May 3, 2016

One of the More Important things to Master in our Lifetime.

woman hide peek vulnerable shy fix

Vulnerable—I used to associate that word with weakness, and I don’t want to be associated with such a thing.

I am strong and unbreakable because I put so much pressure on myself to always remain that way, as do many people in my life.

But if there is one thing I have learned, it’s that being vulnerable and open is the opposite of weakness. Being vulnerable is a whole other level of strength.

So here I go. Here is my best attempt at being vulnerable:

I am a shy, quiet and private person. I would say that I am an emotional individual but am selective with whom I choose to share with. I am just not a big “sharer.” So I smile, and keep it all locked away because if there is even the smallest crack, it might come flooding out. And who wants that? Who wants to be vulnerable? Eek! Such a scary word. Probably the one thing that scares me the most.

Definition of vulnerable: Susceptible to physical or emotional attack or harm. Synonyms: helpless, defenseless, powerless, weak.

What!? This is the definition of vulnerable? No wonder I have such a dislike for the term. Who wants to be associated with that? I would like to change my perception of this word to a quote that I recently read.

“Heart to heart conversations are the best to me. Everyone’s vulnerable. Vulnerability attracts honesty, honesty attracts soul connections.”

Much better!

Vulnerability attracts honesty. Isn’t that the truth? Being honest with myself, about my feelings, about what I want, who I want to be, the people I want in my life. Being honest about all of those topics kind of feels like being completely naked. Naked in front of everyone, open to judgment, open to emotional attack. I like to think that I don’t care about what people think of me, but if I am being honest, I do. I think everyone is guilty of judging others and of having perceptions of who they are and how they act. I know I put a lot of pressure on myself to live up to those expectations even when they aren’t things that are true to who I really am, or what I am really feeling.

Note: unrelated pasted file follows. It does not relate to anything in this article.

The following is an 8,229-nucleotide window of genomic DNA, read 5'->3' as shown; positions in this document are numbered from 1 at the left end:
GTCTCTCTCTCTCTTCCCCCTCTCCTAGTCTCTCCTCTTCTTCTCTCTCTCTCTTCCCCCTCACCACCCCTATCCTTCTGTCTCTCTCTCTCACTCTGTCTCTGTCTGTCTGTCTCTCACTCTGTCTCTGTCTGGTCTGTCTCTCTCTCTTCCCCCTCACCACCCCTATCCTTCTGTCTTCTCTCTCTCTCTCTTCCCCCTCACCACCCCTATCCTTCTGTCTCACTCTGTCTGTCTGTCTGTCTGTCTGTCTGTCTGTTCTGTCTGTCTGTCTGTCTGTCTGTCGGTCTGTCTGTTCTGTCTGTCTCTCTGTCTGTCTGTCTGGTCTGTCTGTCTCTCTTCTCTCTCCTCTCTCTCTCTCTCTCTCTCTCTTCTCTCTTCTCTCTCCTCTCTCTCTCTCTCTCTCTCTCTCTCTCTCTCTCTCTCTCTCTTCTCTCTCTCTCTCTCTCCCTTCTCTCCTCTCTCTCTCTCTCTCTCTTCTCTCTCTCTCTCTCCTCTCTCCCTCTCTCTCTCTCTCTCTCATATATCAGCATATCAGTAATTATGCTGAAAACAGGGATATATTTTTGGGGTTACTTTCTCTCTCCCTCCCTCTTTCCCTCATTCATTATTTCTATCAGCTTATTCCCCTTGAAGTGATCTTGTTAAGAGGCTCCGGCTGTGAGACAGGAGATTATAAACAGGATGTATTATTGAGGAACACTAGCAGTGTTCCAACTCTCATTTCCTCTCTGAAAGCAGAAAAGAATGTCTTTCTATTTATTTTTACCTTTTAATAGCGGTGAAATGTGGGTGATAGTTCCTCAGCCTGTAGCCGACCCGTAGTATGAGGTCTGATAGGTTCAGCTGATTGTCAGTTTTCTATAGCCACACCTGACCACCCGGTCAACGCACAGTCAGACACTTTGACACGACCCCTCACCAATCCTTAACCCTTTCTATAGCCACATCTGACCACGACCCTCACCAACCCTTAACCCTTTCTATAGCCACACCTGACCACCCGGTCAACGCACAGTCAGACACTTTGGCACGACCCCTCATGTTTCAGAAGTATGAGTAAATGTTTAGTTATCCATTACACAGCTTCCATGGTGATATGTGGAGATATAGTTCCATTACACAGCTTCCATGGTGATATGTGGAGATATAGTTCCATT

People in my close circle expect me to be strong, they look to me when they need help. I am the one who always keeps it together—on the surface, anyway. I think that most of my loved ones and close friends will be surprised to hear about the personal struggles I have faced and still manage. I guess I am too scared to tell them, afraid of letting them down, of their perceptions of me changing. I am afraid to let myself down. And I always thought if I just kept it buried and hidden away, that I wouldn’t have to deal with it, wouldn’t have to acknowledge my feelings. But in doing so, this only led to my anxiety and depression.

So here I am. This is me.

Completely naked, open, with my heart on my sleeves. Vulnerable for everyone to see. It’s terrifying but feels pretty damn good too.

“Expose yourself to your deepest fear; after that, fear has no power, and the fear of freedom shrinks and vanishes. You are free.” ~ Jim Morrison

A while back, I decided to go after my dreams and goals and embarked on a journey of self-discovery. At the time I didn’t realize how difficult this would be, otherwise I might have run in the opposite direction or stayed numb in the comfort of the known and familiar life I already had. Through this and other life lessons I have learned some important things.

Firstly, that I had put up many “physical walls” around my body to keep all of those unwanted feelings hidden away. Once you break those walls down, it can be quite overwhelming and freeing at the same time. I am learning to let go of what people think of me. I am learning to put myself first.

Also, self-love, self-acceptance and self-care are some of the most important things to master in this lifetime. How lucky for me, to have discovered this at a young(ish) age.

It is true what they say, about how everything you want is on the other side of fear. And I continue to be grateful and to keep pushing myself beyond my comfort level, into the open, strong arms of vulnerability.


Author: Jodi Fraser

Editor: Catherine Monkman

Image: Marko Milošević/Flickr

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